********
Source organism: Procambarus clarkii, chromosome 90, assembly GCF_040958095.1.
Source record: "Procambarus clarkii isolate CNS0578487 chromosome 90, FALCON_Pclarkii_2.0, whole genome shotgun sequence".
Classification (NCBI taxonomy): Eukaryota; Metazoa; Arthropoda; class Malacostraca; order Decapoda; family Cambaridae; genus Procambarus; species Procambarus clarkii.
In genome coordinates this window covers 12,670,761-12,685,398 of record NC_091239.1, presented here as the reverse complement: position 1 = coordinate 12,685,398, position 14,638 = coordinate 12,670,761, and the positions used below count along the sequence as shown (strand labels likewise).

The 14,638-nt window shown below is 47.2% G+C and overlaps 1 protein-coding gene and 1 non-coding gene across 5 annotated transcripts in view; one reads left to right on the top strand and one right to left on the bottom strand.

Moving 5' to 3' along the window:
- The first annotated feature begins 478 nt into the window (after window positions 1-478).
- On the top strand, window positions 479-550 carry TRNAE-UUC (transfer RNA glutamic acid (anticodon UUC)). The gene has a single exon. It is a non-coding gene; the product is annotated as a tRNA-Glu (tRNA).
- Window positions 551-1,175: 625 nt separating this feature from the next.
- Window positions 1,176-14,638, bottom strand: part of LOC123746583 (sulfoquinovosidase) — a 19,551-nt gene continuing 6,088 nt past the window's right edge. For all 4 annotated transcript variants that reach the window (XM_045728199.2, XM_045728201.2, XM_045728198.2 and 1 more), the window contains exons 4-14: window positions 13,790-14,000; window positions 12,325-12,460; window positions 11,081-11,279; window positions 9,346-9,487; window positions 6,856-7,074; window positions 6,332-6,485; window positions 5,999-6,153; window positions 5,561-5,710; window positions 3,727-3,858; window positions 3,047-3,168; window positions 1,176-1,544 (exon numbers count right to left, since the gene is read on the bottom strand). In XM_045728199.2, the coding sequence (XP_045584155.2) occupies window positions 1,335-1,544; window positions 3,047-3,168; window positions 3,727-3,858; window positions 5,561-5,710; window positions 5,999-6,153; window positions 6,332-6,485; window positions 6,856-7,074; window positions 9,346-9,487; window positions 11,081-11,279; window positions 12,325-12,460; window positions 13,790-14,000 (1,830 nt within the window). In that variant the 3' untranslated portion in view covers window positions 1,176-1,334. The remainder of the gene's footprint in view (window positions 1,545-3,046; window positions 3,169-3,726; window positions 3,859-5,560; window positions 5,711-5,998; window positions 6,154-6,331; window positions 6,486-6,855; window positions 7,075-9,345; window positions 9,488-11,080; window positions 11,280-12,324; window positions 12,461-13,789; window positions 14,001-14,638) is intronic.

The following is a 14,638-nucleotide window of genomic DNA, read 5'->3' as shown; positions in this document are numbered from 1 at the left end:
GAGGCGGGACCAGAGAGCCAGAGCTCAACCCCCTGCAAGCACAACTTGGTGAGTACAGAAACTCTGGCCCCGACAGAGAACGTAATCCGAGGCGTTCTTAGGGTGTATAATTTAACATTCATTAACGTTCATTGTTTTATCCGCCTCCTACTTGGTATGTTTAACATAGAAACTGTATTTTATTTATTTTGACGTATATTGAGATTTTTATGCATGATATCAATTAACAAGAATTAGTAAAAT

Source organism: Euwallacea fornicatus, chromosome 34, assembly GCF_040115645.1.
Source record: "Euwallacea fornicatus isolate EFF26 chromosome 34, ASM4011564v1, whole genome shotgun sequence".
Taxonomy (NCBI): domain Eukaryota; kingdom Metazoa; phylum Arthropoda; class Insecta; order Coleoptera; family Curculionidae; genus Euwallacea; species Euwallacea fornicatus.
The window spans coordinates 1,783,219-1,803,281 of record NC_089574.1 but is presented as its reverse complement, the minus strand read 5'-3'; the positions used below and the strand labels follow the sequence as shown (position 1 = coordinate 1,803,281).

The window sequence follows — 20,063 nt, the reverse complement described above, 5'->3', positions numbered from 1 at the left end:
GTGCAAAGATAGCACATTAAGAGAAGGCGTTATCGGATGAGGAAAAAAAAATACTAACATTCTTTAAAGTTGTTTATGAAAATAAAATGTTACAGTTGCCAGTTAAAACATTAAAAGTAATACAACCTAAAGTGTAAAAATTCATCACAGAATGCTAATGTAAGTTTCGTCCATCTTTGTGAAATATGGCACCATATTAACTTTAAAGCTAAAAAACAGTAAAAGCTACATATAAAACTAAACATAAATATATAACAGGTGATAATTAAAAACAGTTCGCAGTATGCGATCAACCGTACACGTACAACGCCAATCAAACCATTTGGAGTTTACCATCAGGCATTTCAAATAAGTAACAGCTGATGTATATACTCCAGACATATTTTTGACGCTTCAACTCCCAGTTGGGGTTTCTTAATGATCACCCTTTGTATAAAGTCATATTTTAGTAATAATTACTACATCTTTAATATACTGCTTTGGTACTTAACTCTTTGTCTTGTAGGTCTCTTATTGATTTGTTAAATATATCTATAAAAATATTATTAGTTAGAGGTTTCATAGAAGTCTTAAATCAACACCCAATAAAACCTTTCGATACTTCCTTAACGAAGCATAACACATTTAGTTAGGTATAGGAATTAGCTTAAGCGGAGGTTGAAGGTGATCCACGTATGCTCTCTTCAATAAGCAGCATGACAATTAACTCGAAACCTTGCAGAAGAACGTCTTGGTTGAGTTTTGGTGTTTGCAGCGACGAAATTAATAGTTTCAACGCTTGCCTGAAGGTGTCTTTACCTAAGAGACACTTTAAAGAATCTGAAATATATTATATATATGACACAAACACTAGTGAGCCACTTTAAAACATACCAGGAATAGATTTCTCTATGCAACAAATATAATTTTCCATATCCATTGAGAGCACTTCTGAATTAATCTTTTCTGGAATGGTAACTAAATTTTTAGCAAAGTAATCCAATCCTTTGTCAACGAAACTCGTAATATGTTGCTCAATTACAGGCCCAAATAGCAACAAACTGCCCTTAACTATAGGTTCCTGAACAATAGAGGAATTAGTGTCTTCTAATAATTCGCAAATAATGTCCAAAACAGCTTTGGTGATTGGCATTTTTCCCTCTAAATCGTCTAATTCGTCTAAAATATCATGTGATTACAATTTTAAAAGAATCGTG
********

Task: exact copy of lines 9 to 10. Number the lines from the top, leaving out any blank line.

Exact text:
- Window positions 551-1,175: 625 nt separating this feature from the next.
- Window positions 1,176-14,638, bottom strand: part of LOC123746583 (sulfoquinovosidase) — a 19,551-nt gene continuing 6,088 nt past the window's right edge. For all 4 annotated transcript variants that reach the window (XM_045728199.2, XM_045728201.2, XM_045728198.2 and 1 more), the window contains exons 4-14: window positions 13,790-14,000; window positions 12,325-12,460; window positions 11,081-11,279; window positions 9,346-9,487; window positions 6,856-7,074; window positions 6,332-6,485; window positions 5,999-6,153; window positions 5,561-5,710; window positions 3,727-3,858; window positions 3,047-3,168; window positions 1,176-1,544 (exon numbers count right to left, since the gene is read on the bottom strand). In XM_045728199.2, the coding sequence (XP_045584155.2) occupies window positions 1,335-1,544; window positions 3,047-3,168; window positions 3,727-3,858; window positions 5,561-5,710; window positions 5,999-6,153; window positions 6,332-6,485; window positions 6,856-7,074; window positions 9,346-9,487; window positions 11,081-11,279; window positions 12,325-12,460; window positions 13,790-14,000 (1,830 nt within the window). In that variant the 3' untranslated portion in view covers window positions 1,176-1,334. The remainder of the gene's footprint in view (window positions 1,545-3,046; window positions 3,169-3,726; window positions 3,859-5,560; window positions 5,711-5,998; window positions 6,154-6,331; window positions 6,486-6,855; window positions 7,075-9,345; window positions 9,488-11,080; window positions 11,280-12,324; window positions 12,461-13,789; window positions 14,001-14,638) is intronic.